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Big Easy Software LLCc,
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TW18 4XE, England
Call +44 208 123 1778

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Call +1 347 983 0157

 

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How much do you need to start a video library - Part 1

When you’re working out start-up costs for your e-commerce video footage library there are four key issues to work on:

  1. Cost of content acquisition
  2. Archive management
  3. Cost of software platform
  4. Marketing

We’ll develop some more in-depth articles on each of these subjects over the next few months but let’s start some simple overviews.

 

Cost of content

You know, we really can’t help you here.

Whether you’re producing your own content, trawling the web or co-selling, the producer will have a price in mind. It is up to you what you pay and under which terms.

 

Archive management.

This is one area where, with forethought and the ability to make deals, you could reduce your overheads.

First, which media is your archive made up from?

If it’s all original film it could be very valuable indeed; but to ingest in a digital format might be problematic. If it is truly stunning unique content you might consider employing a full time professional archivist who can properly take care of the masters and restore as necessary prior to ingestion.

Buying film or video transfer equipment is very expensive; calculate it, but a quick Google search – or a call to us – will unearth a list of experts who will contract to do it. Charges are per linear foot. Most TV production companies outsource this task these days; the same is true for video tape.

The most expensive part of archive management is preparing your digital content for sale. For each clip you sell you will need to produce a high resolution version, a watermarked mid resolution preview version, a non-watermarked mid resolution preview version, a thumbnail video to display in search results and a thumbnail image also for search results display.

And later, you will have to add metadata (location, format, keyphrase, title, reference number, description, license type, shot type, time of day etc for each of the clips you have produced.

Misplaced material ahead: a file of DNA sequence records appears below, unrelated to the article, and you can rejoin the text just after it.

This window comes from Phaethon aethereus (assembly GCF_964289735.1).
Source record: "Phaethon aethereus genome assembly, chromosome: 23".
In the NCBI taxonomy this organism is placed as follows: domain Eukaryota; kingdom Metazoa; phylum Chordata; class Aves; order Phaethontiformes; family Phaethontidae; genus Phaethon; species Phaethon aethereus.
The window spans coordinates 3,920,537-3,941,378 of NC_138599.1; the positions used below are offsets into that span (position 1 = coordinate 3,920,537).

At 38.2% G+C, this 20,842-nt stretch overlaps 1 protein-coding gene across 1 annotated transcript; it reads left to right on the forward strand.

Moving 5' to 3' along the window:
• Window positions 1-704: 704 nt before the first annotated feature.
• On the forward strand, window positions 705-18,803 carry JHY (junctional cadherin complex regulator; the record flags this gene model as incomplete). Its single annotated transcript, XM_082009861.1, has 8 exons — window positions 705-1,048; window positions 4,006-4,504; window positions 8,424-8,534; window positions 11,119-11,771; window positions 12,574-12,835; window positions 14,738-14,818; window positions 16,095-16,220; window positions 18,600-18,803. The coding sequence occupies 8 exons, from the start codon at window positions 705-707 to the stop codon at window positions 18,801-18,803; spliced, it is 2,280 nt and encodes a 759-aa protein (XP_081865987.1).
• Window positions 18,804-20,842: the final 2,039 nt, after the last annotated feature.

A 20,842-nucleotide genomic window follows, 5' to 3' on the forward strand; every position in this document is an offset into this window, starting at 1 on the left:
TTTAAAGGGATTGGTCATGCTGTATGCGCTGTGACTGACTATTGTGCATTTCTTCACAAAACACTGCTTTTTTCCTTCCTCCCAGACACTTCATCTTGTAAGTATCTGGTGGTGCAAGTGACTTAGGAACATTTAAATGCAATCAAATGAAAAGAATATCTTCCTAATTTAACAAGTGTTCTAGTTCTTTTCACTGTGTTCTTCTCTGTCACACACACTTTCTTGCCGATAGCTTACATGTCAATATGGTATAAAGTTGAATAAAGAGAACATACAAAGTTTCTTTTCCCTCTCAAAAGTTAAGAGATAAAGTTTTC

If you’re clipping an hour long video the basic time, even without the metadata and using batch upload software will take around 5 minutes per clip; to convert an hour long video to 30 second clips will take around 10 hours. And you have 300 hours to catalogue? That’s 18 month’s work right there.Plus metadata and uploading.

Surely there’s a faster way? Yes! TaDa!

Here’s a commercial break; our system allows you to upload the digitised video and automatically transcode all of the file types you need to sell with. Better, it will transfer all of the data embedded in the video and copy it into the system database.

Great, but wait.

There’s another even more important TaDa. 

TaDaDeDah even.

Our system will allow you to do all of this for a complete reel or programme. Once uploaded your customers can choose the seconds they want. You charge a premium for letting them choose their own seconds.

Let’s look at this a little more. To convert 300 hours of digital video using standard editing software will take 18 months. Add on the metadata input and it’s two years of time.

The salary cost alone will be around $100,000. Your clip cost now is acquisition + $2 per clip. Not so much the cost per unit... but the time to market and the wait for any return on your investment is truly prodigious.

But upload 300 hours via the transcoder and you’ll be done in two days.

Repeat that? 18 months or 2 days?

You choose.

Check out our next post about media library platform costs. And have a great week!

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